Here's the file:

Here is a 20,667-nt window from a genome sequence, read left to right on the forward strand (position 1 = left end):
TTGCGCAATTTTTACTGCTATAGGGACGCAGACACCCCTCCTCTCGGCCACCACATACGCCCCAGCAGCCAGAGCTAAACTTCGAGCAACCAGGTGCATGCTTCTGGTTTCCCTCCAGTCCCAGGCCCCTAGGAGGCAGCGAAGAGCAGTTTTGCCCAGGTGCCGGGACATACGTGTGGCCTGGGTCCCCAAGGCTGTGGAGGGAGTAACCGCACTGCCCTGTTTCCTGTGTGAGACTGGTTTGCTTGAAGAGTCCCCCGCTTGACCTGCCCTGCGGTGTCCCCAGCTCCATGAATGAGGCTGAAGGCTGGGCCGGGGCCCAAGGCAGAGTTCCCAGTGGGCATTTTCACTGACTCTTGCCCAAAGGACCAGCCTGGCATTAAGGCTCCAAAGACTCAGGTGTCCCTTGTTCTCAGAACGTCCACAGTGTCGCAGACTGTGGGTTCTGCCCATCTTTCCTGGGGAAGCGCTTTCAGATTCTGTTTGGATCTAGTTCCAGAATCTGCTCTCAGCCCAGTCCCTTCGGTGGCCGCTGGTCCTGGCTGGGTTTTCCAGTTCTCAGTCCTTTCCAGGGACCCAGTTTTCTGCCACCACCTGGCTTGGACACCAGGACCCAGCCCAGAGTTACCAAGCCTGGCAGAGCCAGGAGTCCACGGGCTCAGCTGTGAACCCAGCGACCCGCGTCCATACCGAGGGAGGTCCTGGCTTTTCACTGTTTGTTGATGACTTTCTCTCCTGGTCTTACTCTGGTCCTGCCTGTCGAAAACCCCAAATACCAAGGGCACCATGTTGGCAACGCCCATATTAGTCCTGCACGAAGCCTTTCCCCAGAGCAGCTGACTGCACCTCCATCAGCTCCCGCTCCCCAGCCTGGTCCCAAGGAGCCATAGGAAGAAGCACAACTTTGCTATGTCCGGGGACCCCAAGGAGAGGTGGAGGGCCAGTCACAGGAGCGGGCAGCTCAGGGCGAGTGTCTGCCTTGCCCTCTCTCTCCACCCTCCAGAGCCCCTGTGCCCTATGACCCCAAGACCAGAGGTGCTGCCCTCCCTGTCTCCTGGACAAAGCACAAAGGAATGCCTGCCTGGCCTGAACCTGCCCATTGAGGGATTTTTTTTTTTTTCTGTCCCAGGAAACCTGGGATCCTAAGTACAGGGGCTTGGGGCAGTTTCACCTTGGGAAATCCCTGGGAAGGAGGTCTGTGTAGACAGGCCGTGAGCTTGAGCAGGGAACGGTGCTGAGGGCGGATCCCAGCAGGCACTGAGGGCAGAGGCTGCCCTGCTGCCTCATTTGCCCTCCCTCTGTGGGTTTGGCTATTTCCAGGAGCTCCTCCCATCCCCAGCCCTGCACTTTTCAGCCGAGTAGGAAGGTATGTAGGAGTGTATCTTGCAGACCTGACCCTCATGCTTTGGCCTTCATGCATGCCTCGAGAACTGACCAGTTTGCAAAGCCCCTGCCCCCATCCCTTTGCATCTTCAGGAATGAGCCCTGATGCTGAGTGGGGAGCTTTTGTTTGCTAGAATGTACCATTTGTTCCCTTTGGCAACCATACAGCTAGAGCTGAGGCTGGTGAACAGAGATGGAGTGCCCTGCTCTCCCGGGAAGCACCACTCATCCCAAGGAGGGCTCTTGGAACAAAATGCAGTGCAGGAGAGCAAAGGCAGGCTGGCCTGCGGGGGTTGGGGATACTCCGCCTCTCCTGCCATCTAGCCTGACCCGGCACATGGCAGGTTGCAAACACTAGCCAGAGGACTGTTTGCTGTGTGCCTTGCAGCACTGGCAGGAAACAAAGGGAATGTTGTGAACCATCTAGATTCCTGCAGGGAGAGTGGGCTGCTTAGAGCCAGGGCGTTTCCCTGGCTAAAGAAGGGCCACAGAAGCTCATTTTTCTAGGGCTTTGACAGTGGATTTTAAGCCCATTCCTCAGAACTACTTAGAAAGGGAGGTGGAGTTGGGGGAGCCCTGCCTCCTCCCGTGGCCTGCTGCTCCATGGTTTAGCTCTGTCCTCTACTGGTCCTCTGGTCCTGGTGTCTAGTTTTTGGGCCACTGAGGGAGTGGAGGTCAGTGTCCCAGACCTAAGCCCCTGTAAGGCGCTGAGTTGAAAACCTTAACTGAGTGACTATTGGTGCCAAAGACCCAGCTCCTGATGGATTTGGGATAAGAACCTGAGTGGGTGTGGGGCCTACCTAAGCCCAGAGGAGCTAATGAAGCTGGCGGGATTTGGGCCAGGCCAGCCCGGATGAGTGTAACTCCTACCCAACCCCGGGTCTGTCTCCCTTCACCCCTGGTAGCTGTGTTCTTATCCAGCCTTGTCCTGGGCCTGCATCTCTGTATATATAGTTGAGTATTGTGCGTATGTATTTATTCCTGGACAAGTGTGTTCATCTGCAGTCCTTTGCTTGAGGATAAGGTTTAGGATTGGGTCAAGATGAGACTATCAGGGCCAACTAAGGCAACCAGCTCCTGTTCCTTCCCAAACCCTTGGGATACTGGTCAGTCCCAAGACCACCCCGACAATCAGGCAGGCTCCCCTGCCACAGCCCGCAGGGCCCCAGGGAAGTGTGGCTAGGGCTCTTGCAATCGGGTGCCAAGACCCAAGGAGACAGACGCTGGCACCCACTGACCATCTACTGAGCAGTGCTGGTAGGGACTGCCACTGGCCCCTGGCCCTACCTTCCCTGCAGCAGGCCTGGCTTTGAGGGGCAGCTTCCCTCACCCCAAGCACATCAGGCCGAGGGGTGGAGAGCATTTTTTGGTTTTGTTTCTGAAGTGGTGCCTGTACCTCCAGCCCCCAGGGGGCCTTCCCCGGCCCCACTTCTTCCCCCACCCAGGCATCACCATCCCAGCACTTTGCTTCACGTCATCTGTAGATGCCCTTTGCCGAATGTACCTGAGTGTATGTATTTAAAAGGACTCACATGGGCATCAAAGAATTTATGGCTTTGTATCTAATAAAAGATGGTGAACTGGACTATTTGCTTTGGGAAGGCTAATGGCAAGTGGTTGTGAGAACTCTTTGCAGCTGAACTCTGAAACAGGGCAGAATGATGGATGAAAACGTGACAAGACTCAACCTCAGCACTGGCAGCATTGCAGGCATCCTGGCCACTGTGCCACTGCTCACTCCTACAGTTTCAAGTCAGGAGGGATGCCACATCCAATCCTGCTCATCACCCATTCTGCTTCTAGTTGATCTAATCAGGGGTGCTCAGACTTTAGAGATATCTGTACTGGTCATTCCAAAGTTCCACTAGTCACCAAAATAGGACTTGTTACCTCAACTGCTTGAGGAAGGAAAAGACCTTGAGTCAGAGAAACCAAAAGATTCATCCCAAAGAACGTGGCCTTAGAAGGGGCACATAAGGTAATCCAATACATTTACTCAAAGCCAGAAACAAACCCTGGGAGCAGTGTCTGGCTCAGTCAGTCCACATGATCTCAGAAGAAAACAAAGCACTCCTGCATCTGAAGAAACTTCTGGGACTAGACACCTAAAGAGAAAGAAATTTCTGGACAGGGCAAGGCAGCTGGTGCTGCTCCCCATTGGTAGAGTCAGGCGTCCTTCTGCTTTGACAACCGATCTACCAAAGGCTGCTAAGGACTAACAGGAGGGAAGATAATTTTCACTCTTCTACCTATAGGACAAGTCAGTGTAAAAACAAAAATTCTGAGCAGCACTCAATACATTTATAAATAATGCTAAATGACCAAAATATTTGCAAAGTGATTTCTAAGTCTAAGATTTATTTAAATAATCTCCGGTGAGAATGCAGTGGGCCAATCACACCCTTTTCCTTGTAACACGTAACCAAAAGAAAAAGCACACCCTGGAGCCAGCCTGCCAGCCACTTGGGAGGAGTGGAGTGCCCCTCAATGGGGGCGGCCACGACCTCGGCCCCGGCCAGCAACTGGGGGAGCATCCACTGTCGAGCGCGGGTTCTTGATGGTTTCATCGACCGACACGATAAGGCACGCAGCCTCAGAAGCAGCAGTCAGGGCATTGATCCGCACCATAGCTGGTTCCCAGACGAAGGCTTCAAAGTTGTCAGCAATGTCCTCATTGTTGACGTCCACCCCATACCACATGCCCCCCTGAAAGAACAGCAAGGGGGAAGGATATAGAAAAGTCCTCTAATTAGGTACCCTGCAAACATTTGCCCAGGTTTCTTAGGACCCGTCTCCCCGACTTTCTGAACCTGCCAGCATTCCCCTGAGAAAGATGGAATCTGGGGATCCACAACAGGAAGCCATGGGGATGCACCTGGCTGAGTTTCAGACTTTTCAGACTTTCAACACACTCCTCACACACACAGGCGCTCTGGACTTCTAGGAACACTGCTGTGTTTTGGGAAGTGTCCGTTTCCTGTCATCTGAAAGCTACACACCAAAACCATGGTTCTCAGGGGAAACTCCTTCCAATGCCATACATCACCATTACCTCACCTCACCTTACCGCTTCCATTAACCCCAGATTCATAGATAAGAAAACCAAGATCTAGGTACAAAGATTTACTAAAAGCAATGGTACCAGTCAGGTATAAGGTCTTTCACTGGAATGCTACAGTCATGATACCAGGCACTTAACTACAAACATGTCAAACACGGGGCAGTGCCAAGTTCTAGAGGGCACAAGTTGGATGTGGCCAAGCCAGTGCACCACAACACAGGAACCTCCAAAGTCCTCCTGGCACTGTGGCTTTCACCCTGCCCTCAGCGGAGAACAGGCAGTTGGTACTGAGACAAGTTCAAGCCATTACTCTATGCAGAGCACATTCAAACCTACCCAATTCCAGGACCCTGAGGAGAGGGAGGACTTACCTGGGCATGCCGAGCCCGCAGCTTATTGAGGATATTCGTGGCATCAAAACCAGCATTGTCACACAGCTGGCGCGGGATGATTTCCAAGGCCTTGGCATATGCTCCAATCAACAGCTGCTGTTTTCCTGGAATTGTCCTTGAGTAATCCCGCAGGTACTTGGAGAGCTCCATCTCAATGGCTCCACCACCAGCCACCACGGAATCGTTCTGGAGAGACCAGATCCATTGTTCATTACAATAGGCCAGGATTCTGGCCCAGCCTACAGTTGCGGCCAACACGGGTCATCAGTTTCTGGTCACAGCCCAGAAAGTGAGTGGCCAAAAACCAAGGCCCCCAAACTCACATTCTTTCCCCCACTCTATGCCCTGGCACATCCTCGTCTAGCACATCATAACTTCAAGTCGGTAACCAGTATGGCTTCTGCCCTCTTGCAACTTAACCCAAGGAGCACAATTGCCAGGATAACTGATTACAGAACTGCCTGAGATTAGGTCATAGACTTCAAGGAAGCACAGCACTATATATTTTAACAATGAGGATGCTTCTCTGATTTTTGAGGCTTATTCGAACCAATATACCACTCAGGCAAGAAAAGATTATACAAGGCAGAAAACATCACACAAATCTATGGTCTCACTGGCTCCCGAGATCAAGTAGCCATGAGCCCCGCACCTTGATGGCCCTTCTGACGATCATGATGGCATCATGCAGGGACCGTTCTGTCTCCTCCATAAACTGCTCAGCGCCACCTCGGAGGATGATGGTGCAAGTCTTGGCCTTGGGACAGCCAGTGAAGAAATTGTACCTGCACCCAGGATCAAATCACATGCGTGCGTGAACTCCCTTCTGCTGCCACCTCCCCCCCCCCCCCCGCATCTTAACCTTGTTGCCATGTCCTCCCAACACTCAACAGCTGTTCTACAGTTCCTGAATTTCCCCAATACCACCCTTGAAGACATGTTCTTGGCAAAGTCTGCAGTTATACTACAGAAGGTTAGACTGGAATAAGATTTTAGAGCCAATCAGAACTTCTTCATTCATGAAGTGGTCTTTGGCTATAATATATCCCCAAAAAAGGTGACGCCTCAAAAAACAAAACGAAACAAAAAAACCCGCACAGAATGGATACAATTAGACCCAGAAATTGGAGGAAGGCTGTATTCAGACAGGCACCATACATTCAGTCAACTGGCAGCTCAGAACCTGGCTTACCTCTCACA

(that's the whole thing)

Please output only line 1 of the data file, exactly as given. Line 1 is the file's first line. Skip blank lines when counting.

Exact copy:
Here is a 20,667-nt window from a genome sequence, read left to right on the forward strand (position 1 = left end):